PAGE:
“You can be passionate about anything.” — Jerry Seinfeld
This isn’t my post— it’s ours.
I write it because I like to help people and want to share the inspiration I get from the ideas I discover each week with people who appreciate them.
People like you.
But I’m not the only one with ideas to share so I’ve added a way for you to share something with me and the thousands of others who read this.
At the bottom of this post, you’ll see a Question of the Week — I invite you to respond with an answer and I’ll include the best of them in next week’s issue.
It’s an experiment, but hopefully will become a way to make these posts even more valuable and to bring our growing community together in a fun way.
I can’t wait to hear from you. Now, on to this week’s ideas…
1. 50 BENEFITS OF FORCING YOURSELF TO THINK OF 50 IDEAS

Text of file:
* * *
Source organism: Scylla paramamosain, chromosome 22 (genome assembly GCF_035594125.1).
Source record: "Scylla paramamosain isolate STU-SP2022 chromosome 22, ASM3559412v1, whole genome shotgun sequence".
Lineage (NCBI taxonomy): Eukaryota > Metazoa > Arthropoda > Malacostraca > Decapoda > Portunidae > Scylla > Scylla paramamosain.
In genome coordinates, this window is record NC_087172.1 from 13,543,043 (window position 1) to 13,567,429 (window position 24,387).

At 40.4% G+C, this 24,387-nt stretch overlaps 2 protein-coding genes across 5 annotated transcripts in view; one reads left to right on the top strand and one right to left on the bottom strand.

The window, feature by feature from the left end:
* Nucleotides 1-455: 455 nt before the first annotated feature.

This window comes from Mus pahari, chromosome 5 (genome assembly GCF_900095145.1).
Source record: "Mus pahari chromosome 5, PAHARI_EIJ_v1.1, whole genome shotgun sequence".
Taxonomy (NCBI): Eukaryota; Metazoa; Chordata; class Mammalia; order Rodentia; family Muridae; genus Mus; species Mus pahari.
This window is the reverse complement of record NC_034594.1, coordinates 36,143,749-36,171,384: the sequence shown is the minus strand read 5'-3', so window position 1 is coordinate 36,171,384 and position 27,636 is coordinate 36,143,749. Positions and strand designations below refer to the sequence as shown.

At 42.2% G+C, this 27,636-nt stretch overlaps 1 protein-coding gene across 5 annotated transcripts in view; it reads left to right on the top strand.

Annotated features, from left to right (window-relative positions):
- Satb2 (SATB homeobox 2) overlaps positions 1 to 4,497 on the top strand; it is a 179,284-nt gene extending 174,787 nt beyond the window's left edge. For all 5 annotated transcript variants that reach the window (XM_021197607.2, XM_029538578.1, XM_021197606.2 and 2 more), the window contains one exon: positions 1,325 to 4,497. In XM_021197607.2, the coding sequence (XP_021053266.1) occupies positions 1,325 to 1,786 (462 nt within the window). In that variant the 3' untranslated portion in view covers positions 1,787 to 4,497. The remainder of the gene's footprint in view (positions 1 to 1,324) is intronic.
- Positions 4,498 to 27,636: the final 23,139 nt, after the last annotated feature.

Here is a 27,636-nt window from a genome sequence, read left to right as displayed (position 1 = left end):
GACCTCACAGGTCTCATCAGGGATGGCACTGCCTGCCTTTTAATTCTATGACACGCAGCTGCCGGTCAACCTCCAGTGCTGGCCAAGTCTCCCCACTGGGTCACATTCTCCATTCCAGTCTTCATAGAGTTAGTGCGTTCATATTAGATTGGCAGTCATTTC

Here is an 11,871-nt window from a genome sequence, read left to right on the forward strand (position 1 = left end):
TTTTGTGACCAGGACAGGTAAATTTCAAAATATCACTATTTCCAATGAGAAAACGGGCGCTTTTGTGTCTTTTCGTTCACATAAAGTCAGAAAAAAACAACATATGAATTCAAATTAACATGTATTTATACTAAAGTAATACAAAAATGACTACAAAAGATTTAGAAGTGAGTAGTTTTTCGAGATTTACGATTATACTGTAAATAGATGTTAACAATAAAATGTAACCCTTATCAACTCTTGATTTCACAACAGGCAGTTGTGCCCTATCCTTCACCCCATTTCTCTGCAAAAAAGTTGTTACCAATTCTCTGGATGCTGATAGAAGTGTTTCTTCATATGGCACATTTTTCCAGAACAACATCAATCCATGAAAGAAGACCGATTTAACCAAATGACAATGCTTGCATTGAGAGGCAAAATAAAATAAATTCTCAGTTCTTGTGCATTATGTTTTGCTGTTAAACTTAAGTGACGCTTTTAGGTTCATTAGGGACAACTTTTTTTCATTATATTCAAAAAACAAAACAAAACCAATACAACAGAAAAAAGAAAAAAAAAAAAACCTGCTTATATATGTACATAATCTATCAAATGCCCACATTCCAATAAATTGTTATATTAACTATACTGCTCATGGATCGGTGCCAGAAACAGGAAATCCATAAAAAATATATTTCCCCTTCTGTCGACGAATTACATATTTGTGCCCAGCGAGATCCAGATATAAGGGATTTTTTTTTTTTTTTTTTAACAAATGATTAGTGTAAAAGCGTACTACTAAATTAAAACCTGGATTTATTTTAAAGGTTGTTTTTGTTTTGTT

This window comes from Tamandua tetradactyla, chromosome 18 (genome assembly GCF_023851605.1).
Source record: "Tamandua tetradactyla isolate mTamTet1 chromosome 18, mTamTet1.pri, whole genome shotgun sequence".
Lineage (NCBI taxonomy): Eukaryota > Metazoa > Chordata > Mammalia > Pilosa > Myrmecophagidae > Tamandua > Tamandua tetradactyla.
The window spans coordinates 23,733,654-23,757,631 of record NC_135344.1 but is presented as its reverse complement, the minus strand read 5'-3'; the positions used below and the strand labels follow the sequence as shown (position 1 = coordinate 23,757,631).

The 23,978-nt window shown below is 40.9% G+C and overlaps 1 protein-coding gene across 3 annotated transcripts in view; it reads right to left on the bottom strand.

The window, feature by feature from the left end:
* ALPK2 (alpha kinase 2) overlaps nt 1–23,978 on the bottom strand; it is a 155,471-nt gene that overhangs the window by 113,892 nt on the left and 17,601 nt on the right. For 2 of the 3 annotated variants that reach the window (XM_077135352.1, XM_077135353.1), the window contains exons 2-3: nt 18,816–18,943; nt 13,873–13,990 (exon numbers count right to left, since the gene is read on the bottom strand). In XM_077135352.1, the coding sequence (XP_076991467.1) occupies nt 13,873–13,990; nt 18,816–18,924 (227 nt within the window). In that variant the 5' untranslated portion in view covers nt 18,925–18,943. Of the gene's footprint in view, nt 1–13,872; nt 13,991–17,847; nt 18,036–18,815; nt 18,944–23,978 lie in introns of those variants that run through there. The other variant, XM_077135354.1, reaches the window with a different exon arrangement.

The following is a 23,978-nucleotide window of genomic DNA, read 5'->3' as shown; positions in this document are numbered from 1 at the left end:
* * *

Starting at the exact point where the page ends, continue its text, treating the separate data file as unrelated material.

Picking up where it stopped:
“You realize how rarely you do deep thinking. You realize most people don’t do this and few ever have.”
I dare you to come up with 50 ideas for a problem you want to solve or a challenge you want to overcome. In this post, I detail the benefits you’ll get from doing this simple exercise.
2. WHAT YOU SEE IS WHAT YOU USE
“If you want something to be seen and used, don’t make people look for it. Put it where they’re already looking.”
This post is about design, but its lesson applies just as much to any habit you want to develop to improve your life.
In it, Facebook product designer Julie Zhuo uses a great analogy (why she uses her home patio more than she used her nicer rooftop deck) to explain the importance of visibility in design and influencing our behaviors.
She also demonstrates how this concept impacts Facebook’s design choices.
3. JERRY SEINFELD’S 12 RULES FOR DOING YOUR BEST WORK
“Find the thing people want you to spend a lot of time on wastefully. Your work should feel unreasonable for anyone else but you. You should spend time on details that others don’t see.”
If you know anything about comedy, you know Jerry Seinfeld’s success has as much to do with his work ethic as it does his sense of humor.